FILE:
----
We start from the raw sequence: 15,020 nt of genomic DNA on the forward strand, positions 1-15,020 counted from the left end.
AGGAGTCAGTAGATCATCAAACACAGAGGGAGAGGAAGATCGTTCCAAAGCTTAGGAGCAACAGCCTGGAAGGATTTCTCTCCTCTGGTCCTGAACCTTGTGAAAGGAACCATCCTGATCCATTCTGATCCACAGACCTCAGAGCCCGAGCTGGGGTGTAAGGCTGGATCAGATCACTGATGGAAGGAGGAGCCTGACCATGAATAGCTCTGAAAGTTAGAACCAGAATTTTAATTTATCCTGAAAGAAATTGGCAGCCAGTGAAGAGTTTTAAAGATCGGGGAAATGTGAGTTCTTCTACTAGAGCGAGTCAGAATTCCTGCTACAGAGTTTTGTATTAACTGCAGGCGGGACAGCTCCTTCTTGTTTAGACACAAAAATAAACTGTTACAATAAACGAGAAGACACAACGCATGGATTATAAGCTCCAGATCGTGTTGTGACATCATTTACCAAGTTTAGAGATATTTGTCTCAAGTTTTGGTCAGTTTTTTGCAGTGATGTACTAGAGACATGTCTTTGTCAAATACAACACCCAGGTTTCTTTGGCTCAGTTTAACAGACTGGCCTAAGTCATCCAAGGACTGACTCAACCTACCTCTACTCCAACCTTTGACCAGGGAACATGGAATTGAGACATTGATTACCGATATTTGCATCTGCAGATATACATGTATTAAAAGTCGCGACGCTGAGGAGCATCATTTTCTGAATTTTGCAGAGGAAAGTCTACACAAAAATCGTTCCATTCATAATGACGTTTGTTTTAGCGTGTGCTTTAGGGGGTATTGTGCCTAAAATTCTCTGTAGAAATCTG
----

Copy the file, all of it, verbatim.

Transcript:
We start from the raw sequence: 15,020 nt of genomic DNA on the forward strand, positions 1-15,020 counted from the left end.
AGGAGTCAGTAGATCATCAAACACAGAGGGAGAGGAAGATCGTTCCAAAGCTTAGGAGCAACAGCCTGGAAGGATTTCTCTCCTCTGGTCCTGAACCTTGTGAAAGGAACCATCCTGATCCATTCTGATCCACAGACCTCAGAGCCCGAGCTGGGGTGTAAGGCTGGATCAGATCACTGATGGAAGGAGGAGCCTGACCATGAATAGCTCTGAAAGTTAGAACCAGAATTTTAATTTATCCTGAAAGAAATTGGCAGCCAGTGAAGAGTTTTAAAGATCGGGGAAATGTGAGTTCTTCTACTAGAGCGAGTCAGAATTCCTGCTACAGAGTTTTGTATTAACTGCAGGCGGGACAGCTCCTTCTTGTTTAGACACAAAAATAAACTGTTACAATAAACGAGAAGACACAACGCATGGATTATAAGCTCCAGATCGTGTTGTGACATCATTTACCAAGTTTAGAGATATTTGTCTCAAGTTTTGGTCAGTTTTTTGCAGTGATGTACTAGAGACATGTCTTTGTCAAATACAACACCCAGGTTTCTTTGGCTCAGTTTAACAGACTGGCCTAAGTCATCCAAGGACTGACTCAACCTACCTCTACTCCAACCTTTGACCAGGGAACATGGAATTGAGACATTGATTACCGATATTTGCATCTGCAGATATACATGTATTAAAAGTCGCGACGCTGAGGAGCATCATTTTCTGAATTTTGCAGAGGAAAGTCTACACAAAAATCGTTCCATTCATAATGACGTTTGTTTTAGCGTGTGCTTTAGGGGGTATTGTGCCTAAAATTCTCTGTAGAAATCTG